Additional demographic data on COVID-19 cases and deaths, including race/ethnicity, more age-specific data and rates information by ZIP code, can be found on the Division of Public Health’s My Healthy Community data portal.

Expanded community testing is occurring in Sussex County. Sites can be found at: https://coronavirus.delaware.gov/testing/.  These sites do not require a physician’s order. These community testing sites are for community members and employees along the Route 113 corridor in Sussex County, including areas as far west as Seaford/Laurel with a focus on employees of essential businesses, at-risk populations and their families, those exposed to someone with COVID-19, or someone caring for a sick family member with COVID-19. The hours of operation for these sites may be limited by the number of supplies available for the specific event.

If you are sick with any of the following symptoms, stay home: fever, cough, shortness of breath, sore throat, muscle fatigue, chills, shaking with chills, loss of smell or taste. Other symptoms such as headache or digestive symptoms (vomiting, diarrhea, abdominal pain or lack of appetite) have been identified as potential symptoms related to COVID-19 and may prompt further screening, action or investigation. If you are sick and need essential supplies, ask someone else to go to the grocery store or the pharmacy to get what you need.

If you believe you have been exposed to someone with COVID-19, or have symptoms of illness, make sure to distance yourself from others, particularly vulnerable populations. Older adults and people of any age with serious underlying medical conditions – including serious heart conditions, chronic lung conditions, including moderate to severe asthma, severe obesity and those who are immunocompromised, including through cancer treatment – may have a higher risk for severe illness from COVID-19.

Statewide testing at standing health facility testing sites require a physician’s order or prescription to be tested (*Bayhealth patients will be pre-screened via phone without needing to see a provider first). These are not walk-in testing sites. Those without a primary care provider can call the DPH Call Center Line at 1-866-408-1899. In New Castle County, individuals can call ChristianaCare at 1-302-733-1000 and Sussex County residents who do not have a provider can call the Beebe COVID-19 Screening Line at 302-645-3200. Individuals awaiting test results should wait to hear back from their medical provider. The DPH Call Center does not have test results.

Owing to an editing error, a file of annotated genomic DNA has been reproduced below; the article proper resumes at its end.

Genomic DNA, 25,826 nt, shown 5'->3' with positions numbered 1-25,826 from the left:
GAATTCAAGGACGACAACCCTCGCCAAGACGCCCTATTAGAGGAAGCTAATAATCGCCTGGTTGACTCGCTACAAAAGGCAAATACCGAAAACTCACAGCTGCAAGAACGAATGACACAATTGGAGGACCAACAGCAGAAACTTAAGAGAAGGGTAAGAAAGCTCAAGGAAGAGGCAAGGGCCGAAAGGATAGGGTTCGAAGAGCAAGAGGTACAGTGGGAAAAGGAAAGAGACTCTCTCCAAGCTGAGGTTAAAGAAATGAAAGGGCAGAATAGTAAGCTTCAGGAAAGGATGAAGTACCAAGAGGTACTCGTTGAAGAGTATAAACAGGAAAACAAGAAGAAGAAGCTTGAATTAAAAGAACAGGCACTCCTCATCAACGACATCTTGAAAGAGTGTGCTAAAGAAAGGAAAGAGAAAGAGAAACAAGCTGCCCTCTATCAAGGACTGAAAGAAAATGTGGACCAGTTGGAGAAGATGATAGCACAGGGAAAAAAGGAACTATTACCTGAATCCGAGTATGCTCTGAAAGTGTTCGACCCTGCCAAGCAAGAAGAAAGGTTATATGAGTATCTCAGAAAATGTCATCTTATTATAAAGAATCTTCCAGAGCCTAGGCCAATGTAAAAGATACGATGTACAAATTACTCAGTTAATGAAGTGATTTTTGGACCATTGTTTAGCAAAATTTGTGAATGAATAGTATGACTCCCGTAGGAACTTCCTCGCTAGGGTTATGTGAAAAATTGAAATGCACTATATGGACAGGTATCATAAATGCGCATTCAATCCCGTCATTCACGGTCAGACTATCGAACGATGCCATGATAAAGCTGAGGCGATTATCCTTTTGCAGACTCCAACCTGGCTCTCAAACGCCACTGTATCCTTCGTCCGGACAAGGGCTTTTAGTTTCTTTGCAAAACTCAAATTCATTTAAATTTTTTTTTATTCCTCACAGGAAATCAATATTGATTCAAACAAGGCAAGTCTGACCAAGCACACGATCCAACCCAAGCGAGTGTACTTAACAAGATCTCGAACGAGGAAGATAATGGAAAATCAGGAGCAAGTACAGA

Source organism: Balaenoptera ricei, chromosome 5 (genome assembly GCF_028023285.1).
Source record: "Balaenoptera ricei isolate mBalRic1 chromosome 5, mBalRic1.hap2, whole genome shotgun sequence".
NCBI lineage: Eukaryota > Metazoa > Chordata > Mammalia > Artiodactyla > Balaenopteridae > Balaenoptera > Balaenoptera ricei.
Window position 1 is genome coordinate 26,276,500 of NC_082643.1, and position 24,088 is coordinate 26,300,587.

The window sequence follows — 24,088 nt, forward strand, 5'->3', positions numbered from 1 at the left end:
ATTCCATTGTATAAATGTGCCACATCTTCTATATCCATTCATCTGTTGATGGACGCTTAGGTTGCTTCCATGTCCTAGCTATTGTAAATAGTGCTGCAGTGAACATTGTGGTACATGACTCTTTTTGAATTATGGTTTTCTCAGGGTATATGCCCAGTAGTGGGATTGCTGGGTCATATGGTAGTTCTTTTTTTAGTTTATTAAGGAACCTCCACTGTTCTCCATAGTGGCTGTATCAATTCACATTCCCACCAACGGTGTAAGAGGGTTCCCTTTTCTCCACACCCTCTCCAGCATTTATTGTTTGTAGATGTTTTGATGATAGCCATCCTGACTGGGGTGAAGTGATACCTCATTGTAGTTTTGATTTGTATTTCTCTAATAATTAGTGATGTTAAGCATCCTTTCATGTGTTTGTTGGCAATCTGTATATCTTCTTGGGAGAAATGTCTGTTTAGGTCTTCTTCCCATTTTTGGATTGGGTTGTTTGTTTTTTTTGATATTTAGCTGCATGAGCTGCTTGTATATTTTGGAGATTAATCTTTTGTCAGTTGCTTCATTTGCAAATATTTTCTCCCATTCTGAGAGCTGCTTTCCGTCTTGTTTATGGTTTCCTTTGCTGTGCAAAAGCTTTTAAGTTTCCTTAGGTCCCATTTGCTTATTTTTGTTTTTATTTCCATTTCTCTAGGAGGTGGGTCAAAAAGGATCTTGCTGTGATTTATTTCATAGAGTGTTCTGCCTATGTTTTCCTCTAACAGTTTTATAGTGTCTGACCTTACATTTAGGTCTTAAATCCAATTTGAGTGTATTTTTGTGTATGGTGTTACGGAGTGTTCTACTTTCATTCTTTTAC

The Governor recently announced a significant statewide expansion of the state’s COVID-19 testing program, in partnership with Delaware’s hospital systems, community health care centers, primary care providers, and long-term care facilities. The new testing program will allow the State of Delaware to conduct 80,000 tests monthly – more than four times the current level of testing statewide.

Anyone with a question about COVID-19, whether related to medical or social service needs, should call Delaware 2-1-1. Individuals who are deaf or hard of hearing can text their ZIP code to 898-211. Hours of operation are 8 a.m. to 9 p.m. Monday through Friday; 9 a.m. to 5 p.m. Saturday and Sunday.

In addition, the Division of Public Health asks any Delaware health care, long-term care, residential, or other high-risk facility with questions or concerns to email: DPH_PAC@delaware.gov or call the DPH Call Center at 1-866-408-1899 and press ext. 2.

Questions can also be submitted by email at DPHCall@delaware.gov.